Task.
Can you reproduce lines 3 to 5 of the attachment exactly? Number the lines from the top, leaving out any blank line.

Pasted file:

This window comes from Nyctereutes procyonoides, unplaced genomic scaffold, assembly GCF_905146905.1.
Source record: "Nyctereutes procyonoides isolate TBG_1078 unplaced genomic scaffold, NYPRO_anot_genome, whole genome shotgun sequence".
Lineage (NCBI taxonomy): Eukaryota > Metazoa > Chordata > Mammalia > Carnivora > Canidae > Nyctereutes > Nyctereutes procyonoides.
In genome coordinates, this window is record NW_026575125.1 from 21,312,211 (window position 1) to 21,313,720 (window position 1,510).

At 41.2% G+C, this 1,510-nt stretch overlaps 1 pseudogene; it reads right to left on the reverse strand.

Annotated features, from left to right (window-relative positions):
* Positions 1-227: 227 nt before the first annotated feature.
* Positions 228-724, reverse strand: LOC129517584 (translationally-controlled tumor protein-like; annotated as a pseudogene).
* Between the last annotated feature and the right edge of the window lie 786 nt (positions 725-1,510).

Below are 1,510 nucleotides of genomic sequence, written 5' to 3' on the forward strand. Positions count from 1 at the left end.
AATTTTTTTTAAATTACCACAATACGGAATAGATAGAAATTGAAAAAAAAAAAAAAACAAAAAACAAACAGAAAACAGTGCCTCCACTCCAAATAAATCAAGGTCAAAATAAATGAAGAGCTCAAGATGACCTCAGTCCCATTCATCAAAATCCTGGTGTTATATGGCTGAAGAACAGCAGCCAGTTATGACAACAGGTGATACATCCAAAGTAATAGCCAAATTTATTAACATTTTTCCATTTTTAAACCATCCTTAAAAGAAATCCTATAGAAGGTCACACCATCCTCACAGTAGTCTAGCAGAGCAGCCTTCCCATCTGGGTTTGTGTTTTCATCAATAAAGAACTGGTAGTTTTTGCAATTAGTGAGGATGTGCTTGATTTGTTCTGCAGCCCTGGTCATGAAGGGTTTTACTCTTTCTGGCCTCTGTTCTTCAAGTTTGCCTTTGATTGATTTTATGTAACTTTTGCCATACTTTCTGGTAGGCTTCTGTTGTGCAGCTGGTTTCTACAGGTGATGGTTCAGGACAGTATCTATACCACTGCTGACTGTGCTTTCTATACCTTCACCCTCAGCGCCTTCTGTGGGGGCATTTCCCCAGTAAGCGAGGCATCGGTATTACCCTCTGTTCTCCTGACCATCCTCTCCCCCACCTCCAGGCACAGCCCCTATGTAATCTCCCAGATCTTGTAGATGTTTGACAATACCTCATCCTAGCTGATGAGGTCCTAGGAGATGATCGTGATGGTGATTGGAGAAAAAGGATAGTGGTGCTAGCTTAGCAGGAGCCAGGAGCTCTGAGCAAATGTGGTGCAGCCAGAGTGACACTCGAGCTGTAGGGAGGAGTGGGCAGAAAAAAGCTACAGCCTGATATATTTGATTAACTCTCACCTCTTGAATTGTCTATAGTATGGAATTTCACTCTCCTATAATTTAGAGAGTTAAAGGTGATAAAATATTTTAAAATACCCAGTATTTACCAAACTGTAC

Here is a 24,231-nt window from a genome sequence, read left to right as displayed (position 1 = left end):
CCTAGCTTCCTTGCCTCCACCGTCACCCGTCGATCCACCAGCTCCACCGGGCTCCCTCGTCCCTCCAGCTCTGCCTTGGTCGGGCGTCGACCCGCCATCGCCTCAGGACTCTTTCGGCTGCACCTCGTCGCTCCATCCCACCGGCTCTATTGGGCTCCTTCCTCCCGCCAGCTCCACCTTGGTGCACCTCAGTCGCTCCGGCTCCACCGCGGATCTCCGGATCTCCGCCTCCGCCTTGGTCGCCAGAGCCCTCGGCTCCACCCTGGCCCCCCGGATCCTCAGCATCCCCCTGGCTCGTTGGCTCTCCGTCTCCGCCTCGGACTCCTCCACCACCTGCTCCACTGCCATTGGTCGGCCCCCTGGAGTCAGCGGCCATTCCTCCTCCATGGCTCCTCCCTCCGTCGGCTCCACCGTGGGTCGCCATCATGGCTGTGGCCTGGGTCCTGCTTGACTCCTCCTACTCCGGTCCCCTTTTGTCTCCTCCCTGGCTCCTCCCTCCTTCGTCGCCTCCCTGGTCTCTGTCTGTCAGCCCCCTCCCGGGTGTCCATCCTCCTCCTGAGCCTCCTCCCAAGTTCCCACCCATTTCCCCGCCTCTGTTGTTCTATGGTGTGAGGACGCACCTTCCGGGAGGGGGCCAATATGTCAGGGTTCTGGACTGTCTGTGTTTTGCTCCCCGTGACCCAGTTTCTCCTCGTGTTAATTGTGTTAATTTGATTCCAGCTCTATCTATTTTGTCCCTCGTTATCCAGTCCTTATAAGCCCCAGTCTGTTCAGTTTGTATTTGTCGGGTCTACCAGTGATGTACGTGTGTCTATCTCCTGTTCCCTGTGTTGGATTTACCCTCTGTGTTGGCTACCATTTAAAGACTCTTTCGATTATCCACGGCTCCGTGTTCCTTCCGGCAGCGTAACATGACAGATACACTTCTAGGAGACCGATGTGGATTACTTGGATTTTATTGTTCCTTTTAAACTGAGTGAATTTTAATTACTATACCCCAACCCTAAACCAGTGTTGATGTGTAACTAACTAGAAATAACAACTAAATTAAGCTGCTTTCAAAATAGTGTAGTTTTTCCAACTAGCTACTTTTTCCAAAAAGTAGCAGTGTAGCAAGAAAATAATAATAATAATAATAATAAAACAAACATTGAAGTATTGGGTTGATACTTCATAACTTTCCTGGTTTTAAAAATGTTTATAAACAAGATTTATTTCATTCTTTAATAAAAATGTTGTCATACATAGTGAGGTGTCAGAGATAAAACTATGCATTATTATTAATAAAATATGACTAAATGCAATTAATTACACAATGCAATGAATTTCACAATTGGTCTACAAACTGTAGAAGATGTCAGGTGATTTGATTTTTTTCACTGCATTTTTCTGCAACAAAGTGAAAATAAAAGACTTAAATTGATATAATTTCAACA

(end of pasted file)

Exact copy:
Lineage (NCBI taxonomy): Eukaryota > Metazoa > Chordata > Mammalia > Carnivora > Canidae > Nyctereutes > Nyctereutes procyonoides.
In genome coordinates, this window is record NW_026575125.1 from 21,312,211 (window position 1) to 21,313,720 (window position 1,510).

At 41.2% G+C, this 1,510-nt stretch overlaps 1 pseudogene; it reads right to left on the reverse strand.